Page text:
Another common situation is where one spouse owns a house prior to marriage. During the marriage the title remains in that spouse’s name but the outstanding mortgage is paid with community earnings. The spouse who is not on title may still have a community property interest by virtue of the mortgage payments made with community earnings. This relief is known as a “Moore-Marsden” interest, which are the two cases that establish the formula for calculating the community interest. When, over the time of your marriage, you have contributed substantial amounts of community earnings to pay off a mortgage to property titled only in your spouse’s name, have refinanced a loan for the house, or have made significant improvements, you will have a “Moore-Marsden” interest.
Dividing the Family Home
Taking into consideration loan qualification and payment, there are three options that you and your spouse should consider:
- You can buy out the community interest share owed to the other spouse.
- You can put the house up for sale and divide the proceeds from that sale.
- You can leave the house in a joint title for a limited period of time and sell it at a later date. This deferred sale is called a “Duke Order” and the court can only order a deferred sale in very limited circumstances, generally when it is economically feasible.
Buying Out Your Spouse’s Interest in the Family Home
There are several ways to buy out a spouse’s interest in the family home.
- You can qualify for a new loan based on your own income.
- You may convince your spouse to accept an installment note secured by a deed of trust on the home.
- You can buy out your spouse’s community interest in the house in exchange for a release of spousal support.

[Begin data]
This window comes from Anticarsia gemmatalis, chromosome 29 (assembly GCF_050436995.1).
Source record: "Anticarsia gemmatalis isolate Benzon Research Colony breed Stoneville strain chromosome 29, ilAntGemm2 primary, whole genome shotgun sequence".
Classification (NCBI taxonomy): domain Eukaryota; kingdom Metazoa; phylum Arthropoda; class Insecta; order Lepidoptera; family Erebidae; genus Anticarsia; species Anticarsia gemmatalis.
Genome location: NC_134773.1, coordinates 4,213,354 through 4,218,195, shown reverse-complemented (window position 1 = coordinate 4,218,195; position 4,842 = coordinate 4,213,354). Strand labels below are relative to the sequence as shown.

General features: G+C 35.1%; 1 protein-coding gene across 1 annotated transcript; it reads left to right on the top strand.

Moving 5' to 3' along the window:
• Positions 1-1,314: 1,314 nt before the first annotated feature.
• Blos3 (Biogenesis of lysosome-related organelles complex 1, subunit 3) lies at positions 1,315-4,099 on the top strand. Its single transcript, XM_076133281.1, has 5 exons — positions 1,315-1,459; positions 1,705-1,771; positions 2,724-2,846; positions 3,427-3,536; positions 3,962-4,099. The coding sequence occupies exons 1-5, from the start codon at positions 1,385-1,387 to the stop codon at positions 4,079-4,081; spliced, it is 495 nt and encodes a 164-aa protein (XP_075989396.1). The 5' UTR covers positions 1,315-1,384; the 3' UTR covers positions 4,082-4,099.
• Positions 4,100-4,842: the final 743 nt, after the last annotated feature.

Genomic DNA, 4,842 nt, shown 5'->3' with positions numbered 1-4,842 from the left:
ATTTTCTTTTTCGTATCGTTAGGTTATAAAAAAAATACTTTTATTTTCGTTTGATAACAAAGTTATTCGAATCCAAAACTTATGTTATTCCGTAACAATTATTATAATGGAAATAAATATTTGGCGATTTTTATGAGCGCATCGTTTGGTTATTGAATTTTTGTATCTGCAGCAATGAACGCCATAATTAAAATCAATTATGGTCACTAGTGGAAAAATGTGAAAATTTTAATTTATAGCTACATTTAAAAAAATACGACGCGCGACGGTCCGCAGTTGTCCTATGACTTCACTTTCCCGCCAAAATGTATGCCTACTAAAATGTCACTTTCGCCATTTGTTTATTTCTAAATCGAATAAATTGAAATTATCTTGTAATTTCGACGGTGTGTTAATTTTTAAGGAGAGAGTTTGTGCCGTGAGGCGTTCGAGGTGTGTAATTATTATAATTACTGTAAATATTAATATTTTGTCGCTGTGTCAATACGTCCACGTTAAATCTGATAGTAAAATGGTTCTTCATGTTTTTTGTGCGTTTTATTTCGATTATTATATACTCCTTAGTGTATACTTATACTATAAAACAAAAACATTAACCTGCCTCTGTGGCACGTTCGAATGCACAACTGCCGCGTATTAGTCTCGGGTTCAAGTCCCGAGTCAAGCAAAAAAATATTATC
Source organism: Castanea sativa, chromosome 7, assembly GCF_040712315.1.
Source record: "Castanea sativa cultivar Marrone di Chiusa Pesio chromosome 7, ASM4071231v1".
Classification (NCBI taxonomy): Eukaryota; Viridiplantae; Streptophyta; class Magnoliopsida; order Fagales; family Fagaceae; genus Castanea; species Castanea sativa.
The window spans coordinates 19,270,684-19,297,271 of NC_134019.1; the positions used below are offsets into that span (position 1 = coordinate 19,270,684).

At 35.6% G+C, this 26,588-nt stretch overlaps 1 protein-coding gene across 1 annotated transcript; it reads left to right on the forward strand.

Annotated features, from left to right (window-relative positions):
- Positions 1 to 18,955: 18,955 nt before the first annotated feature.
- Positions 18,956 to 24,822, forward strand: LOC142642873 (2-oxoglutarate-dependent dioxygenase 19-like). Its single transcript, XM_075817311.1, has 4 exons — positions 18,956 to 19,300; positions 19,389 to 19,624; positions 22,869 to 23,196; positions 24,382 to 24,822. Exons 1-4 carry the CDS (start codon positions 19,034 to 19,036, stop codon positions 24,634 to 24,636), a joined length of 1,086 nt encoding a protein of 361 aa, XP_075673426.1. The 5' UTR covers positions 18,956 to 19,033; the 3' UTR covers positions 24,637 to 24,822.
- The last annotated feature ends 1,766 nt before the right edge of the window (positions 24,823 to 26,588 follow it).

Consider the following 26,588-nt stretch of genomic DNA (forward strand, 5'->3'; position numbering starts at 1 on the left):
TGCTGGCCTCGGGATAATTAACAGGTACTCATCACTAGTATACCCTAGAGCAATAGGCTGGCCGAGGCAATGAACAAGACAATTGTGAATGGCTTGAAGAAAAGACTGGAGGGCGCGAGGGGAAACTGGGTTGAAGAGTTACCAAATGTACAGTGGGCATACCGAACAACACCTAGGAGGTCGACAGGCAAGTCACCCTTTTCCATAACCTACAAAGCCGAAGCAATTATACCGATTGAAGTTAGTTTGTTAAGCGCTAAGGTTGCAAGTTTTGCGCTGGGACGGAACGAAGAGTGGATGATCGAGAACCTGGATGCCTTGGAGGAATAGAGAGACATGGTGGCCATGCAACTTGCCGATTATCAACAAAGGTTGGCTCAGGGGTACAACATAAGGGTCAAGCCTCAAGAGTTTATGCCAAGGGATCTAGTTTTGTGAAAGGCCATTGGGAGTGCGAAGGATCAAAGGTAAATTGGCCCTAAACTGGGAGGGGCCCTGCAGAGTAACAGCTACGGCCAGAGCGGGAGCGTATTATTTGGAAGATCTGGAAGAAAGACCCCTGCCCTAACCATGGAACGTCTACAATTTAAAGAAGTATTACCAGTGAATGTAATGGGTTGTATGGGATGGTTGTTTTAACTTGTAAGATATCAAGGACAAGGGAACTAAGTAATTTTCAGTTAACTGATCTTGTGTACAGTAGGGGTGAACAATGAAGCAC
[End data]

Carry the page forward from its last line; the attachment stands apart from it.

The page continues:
- You can borrow from your retirement plan, should you have one, to finance the buyout.
- You can elect to keep the house in exchange for assets of equal value that you give to your spouse.
Epstein Credits and Watts Charges
Often after separation one spouse moves out of the family home while the other spouse stays in the home with the children. The out-spouse, usually the husband, may offer to maintain the status quo by continuing to pay the mortgage payments and other payments such as property taxes to maintain the property. In such a situation the in-spouse may be required to reimburse the out-spouse for mortgage payments. The out-spouse paying the mortgage payments may be entitled to what are called “Epstein credits” because they are paying a community debt with their separate property earnings. The in-spouse will not be liable for reimbursement if the spouses entered into an agreement to waive such reimbursements or the mortgage payments were a form of child or spousal support.
Another consequence is that if the reasonable rental value of the family home is more than the mortgage payments, the in-spouse may be required to reimburse the community for the difference in these payments between the date of separation and the date of trial. These are called “Watts charges.” Where one spouse has the exclusive use of community assets during the date of separation and trial, that spouse may be required to compensate the community for the reasonable value of that use.